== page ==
Developer: CtrlMovie

Publisher: Wales Interactive 

Platform: Nintendo Switch (eShop)

Category: Adventure & Action

Release Date: 26th of April, 2018 (EU & NA)



Late Shift is the latest full-motion video (FMV) crime thriller title coming to the Nintendo Switch where a student named Matt ends up getting involved in a robbery at an auction house. Just last month, another FMV title, The Bunker, released on the Switch and was all about exploring an abandoned nuclear bunker mainly by pointing and clicking on items in the environment, while featuring puzzles and collectables. Late Shift, on the other hand, is straight up about making quick decisions based on what is going to happen next in the plot and this clever pacing makes the game much more engaging and worthwhile for anyone interested in the FMV genre.

Late Shift

First off, the decisions in Late Shift seemed to have much more gravitas with how the story unfolded than the linear path The Bunker used. Even after playing through Late Shift multiple times, there is still a good chance you won’t experience all the scenes and characters the game has to offer with each of its unique seven endings. Also, it is not like Dragon’s Lair where the story abruptly ends if you make the wrong decision, as you can’t really fail in Late Shift regardless of the choices you make. There will always be some type of conclusion and I appreciated how Late Shift valued my time in providing worthwhile conclusions.


You do not control any character individually in Late Shift, only selecting which actions to take as the game progresses. As each action is chosen, the scenes continue uninterrupted by the process, and for anyone else in the room, they are mainly just watching a custom choose-your-own adventure movie due to the lack of actual control the player has. Late shift really is more of an interactive movie than video game and that can’t be overstated enough.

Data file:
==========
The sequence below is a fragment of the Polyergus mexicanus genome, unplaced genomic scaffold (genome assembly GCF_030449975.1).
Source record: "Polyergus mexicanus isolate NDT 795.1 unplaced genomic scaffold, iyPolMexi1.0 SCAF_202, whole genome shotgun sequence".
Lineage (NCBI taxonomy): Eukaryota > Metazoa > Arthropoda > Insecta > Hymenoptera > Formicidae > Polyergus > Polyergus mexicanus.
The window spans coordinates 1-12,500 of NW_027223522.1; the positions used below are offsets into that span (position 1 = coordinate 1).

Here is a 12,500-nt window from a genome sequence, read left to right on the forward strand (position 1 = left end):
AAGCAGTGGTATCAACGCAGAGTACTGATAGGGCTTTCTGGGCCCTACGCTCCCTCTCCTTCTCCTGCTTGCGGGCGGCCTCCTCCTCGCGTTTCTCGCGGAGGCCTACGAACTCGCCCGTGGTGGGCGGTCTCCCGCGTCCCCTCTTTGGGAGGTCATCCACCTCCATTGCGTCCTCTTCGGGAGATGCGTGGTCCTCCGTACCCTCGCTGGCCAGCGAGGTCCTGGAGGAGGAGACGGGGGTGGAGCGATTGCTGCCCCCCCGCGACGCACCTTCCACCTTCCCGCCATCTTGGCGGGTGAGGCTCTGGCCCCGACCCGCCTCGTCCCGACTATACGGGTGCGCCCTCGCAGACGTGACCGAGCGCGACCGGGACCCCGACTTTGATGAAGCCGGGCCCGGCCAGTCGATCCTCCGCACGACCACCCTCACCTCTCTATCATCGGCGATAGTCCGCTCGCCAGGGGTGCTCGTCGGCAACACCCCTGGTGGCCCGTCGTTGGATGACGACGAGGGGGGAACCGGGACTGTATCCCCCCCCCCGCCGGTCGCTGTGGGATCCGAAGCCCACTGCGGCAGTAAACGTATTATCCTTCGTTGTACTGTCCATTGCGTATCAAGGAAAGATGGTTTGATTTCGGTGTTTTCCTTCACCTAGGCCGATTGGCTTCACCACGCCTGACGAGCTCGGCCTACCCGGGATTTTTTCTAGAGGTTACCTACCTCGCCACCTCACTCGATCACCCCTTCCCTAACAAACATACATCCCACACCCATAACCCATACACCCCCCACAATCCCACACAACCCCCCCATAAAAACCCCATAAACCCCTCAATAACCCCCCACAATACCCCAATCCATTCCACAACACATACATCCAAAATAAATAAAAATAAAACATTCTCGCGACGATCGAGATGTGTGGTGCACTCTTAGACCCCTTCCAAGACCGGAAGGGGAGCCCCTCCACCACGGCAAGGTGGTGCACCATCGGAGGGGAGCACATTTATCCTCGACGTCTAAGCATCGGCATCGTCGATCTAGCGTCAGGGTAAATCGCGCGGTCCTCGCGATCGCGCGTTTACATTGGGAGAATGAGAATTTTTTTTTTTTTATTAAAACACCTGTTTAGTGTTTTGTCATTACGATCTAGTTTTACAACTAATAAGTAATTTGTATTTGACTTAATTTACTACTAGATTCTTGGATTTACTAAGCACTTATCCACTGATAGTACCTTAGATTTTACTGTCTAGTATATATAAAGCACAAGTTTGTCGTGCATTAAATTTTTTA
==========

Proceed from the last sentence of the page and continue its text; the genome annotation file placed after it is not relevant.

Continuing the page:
Thankfully, the production is top-notch and the main actors, Matt and his partner Lay-Ling, are complex and deliver their performances well. You can feel the development of Matt as he changes due to his decisions, and can see the weight of his actions burdening him during your playthrough. On top of that, the overall film production is excellent, with an operating budget of $1.5 million and a script by the same author of 2009’s Sherlock Holmes (Yes, the one starring Robert Downey Jr.), so there’s definitely some respect behind the filmmakers.


Where late Late Shift really shines though, is the way it encourages you to play through it multiple times and see how choosing different options can change things by the end. The variety of outcomes and how they played out were impressive, including one where you could try to actively stop the robbery, one where you comply with it, or you could just be a nuisance to everyone. There were always consequences to my actions and it was done surprisingly well.


Occasionally though, Late Shift did feel like it was trying to trick you into the illusion of free will with the choices you select. For example, early in the story maybe they would give you the option to run away, only you can’t really run away and they find a way to stop you for the sake of the story and to not reach a conclusion in the first five minutes. Even if all my options were going to lead to the same outcome than what was the point in even having the choice?


The audio was done well for the most part, but there were times where the audio quality was lowered making some segments hard to understand, especially when playing in hand-held. As far as storytelling is concerned, there is a sense of urgency, but the actual film suffers a little because of this. There’s not a lot of time to take a breathe or settle and there’s a couple of quieter moments that are interrupted all too frequently by the next crucial decision. A couple of moments do slip by where the editing isn’t so precise and it makes for some cheap displays. On the whole though, the philosophy of making this a movie first and a game second, lends to a coherent and satisfying story.



Overall, I highly enjoyed Late Shift for the compelling story and all the different ways certain events could unfold. Late Shift‘s ambitions seem slightly undercut by it’s chosen medium. It certainly weights itself more towards film, but the interactive nature and persistent need for player choice helps keep players engaged with some great acting and camera work. I do wish there was a chapter select and the ability to skip through scenes if playing through again, however, Late Shift is a continued progression of the FMV genre.


The Verdict: 8/10



*Review Key Provided by Wales Interactive



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